Challenging the cost of insurance – Tanfield Chambers

Posted October 20th, 2017 in insurance, landlord & tenant, leases, news by sally

‘It is frequently common for lessees to complain that the decision of a landlord to insure the freehold building with a particular insurer or under a particular policy is unreasonable because it is too expensive. Often the complaint is based on the lessee having found an alternative quote that does not include the same level of cover as is deemed necessary by the landlord. Sometimes, however, there are also cases where lessees find “like for like” quotes that are significantly cheaper than that obtained by the landlord. While it is well established that s.19, Landlord and Tenant Act 1985 does not require a landlord to obtain services at the cheapest cost, where there is evidence that the market will generally provide those services at a significantly lower price the First-tier Tribunal is more likely to find that the costs incurred by the landlord are not reasonable.’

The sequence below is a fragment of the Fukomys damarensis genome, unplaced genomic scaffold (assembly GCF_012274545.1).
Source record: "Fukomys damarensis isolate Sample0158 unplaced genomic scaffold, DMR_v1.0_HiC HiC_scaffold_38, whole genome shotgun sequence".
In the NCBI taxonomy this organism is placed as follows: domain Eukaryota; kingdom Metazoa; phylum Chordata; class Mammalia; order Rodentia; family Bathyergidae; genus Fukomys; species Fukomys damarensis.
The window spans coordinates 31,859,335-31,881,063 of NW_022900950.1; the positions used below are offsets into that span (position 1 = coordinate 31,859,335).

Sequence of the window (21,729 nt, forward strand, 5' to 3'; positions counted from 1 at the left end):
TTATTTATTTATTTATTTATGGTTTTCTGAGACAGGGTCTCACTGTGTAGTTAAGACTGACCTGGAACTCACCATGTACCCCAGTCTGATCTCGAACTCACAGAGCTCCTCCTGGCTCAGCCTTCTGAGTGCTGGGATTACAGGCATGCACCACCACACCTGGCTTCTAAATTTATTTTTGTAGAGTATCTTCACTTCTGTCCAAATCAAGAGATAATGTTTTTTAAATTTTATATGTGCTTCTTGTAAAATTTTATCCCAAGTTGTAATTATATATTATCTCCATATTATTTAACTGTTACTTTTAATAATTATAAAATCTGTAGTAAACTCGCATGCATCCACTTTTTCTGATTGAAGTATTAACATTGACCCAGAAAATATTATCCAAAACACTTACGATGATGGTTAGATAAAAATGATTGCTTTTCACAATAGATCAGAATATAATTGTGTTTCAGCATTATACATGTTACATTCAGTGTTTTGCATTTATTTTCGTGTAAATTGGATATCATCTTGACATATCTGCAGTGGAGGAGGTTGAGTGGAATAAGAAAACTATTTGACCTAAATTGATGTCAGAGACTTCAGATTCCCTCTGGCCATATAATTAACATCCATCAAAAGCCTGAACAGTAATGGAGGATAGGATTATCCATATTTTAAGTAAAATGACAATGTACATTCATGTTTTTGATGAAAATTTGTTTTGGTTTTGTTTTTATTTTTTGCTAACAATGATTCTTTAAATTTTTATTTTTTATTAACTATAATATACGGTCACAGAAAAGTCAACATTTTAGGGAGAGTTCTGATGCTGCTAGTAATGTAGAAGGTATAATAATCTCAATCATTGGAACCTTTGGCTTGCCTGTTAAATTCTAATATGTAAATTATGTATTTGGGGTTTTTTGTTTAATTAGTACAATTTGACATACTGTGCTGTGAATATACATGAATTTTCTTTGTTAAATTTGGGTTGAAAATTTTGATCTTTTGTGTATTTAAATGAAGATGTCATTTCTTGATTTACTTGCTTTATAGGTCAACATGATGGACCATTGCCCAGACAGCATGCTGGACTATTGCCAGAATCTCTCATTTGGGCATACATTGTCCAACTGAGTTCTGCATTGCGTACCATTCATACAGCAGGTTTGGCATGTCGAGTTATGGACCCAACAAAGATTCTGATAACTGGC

Full Story

Tanfield Chambers, 19th October 2017

Source: www.tanfieldchambers.co.uk

Duchy of Cornwall residents fight ‘unfair’ freehold ban – The Guardian

‘Prince Charles’s £1bn Duchy of Cornwall estate is facing a rebellion by residents who claim they are subject to an unfair ban on buying the freeholds to their homes.’

Full Story

The Guardian, 11th September 2017

Source: www.theguardian.com

JLK Limited v Emmanuel Chiedu Ezekwe (and others) [2017] UKUT 277 (LC) – Tanfield Chambers

Posted August 22nd, 2017 in appeals, housing, landlord & tenant, leases, news, service charges, tribunals by sally